Yes, when there is a gag order on evidence in a murder trial I DO think that if someone gives crucial evidence to the media, that is under a gag order declared by a judge, YEAH I think they should be actionable.

The problem is that this is a very serious murder trial - many people were killed or injured.   So this is, I believe, the exception to the general rule - that reporters still have various levels of protection of their sources, state by state.

No, I don't  feel that NY law on this matter, applies to a murder case in Colorado, involving her contacts and journalistic activities, in Colorado.

No, I don't believe it is a hardship for her to have an all expense paid trip to Colorado.

Analeigh2012
by Silver Member on Nov. 25, 2013 at 12:17 AM
I actually agree with pp (^^).
When there is a gag order, violators need to be dealt with by the court.
Clearly one of the law enforcement officiers lied when being asked if they violated the gag order - that is two counts against him / her.
I believe in free speech, I believe in confidential sources, I believe in protecting reporters. But a court order should be respected as well.
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Analeigh2012
by Silver Member on Nov. 25, 2013 at 12:19 AM
And yes, I have heard about this case

Quoting Analeigh2012:

I actually agree with pp (^^).

When there is a gag order, violators need to be dealt with by the court.

Clearly one of the law enforcement officiers lied when being asked if they violated the gag order - that is two counts against him / her.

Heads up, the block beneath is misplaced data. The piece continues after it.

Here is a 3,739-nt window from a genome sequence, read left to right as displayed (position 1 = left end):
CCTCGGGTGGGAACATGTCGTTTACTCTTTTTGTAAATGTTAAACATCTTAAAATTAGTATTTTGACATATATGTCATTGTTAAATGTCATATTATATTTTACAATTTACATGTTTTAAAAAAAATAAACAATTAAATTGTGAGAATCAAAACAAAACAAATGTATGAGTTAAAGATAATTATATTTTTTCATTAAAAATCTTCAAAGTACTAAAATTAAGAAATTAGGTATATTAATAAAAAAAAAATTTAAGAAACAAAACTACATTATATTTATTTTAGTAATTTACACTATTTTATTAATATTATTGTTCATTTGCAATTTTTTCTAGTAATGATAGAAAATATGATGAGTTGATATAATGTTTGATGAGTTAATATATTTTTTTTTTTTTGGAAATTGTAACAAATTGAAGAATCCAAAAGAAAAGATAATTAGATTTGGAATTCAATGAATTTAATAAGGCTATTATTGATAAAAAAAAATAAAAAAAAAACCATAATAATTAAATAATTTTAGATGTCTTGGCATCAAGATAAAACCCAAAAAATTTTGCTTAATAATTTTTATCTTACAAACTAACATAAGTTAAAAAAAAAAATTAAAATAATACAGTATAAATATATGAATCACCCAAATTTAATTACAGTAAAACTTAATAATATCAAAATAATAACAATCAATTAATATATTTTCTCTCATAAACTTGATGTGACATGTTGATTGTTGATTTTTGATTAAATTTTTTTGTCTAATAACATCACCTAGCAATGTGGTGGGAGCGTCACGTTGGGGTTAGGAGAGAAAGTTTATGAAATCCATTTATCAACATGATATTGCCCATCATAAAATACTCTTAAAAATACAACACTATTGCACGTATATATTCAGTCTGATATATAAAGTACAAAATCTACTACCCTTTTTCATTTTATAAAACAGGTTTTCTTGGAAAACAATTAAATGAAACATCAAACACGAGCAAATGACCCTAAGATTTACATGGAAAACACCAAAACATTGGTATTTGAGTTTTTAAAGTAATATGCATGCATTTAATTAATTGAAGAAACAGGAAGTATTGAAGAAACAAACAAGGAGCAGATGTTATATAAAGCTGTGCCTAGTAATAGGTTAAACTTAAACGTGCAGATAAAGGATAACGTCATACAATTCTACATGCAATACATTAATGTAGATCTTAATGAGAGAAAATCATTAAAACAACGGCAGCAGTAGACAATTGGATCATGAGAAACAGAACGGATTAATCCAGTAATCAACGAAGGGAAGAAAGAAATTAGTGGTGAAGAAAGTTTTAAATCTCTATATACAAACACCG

I believe in free speech, I believe in confidential sources, I believe in protecting reporters. But a court order should be respected as well.
Posted on CafeMom Mobile
sarahjz
by Bronze Member on Nov. 25, 2013 at 11:37 AM

This is the first I have heard of this.  Very interesting.  

sarahjz
by Bronze Member on Nov. 25, 2013 at 11:38 AM
1 mom liked this

Thanks for the additional info.

Quoting grandmab125:

 Yes.  I heard about it last spring.  Here's what the NYT had to say about this in Apr 2013.

Op-Ed Contributor

A Killer’s Notebook, a Reporter’s Rights

Jana Winter, a reporter at Fox News, covered the shooting rampage that killed 12 people and injured 58 others at a movie theater in Aurora, Colo., on July 20, 2012. Five days after the attack, she reported that James E. Holmes, who has been charged with committing the massacre, had sent a notebook to a psychiatrist before the attack.

On July 25, Ms. Winter quoted two unnamed law enforcement sources as saying that Mr. Holmes had “mailed a notebook ‘full of details about how he was going to kill people’ to a University of Colorado psychiatrist before the attack.” According to her reporting, the notebook contained “drawings of what he was going to do,” including sketches of “gun-wielding stick figures blowing away other stick figures.”

Mr. Holmes’s lawyers are now trying to compel Ms. Winter to disclose her sources, who spoke to her on a confidential basis and possibly violated a court-imposed order that was intended to restrict public access to materials in the case so as to ensure a fair trial. The defense lawyers say the information is relevant because it speaks to the credibility of law enforcement officers who, under oath, have denied leaking the information.

Lawyers for Ms. Winter and Fox News have moved to quash the subpoena, asserting that under the First Amendment and Colorado’s “shield law,” which protects reporters, she is not required to disclose her sources. On Monday, the judge in the Holmes case, Carlos A. Samour Jr., put off a decision on the motion, saying he needed to first decide whether the notebook was even relevant to the criminal proceeding.

But the case is clear-cut.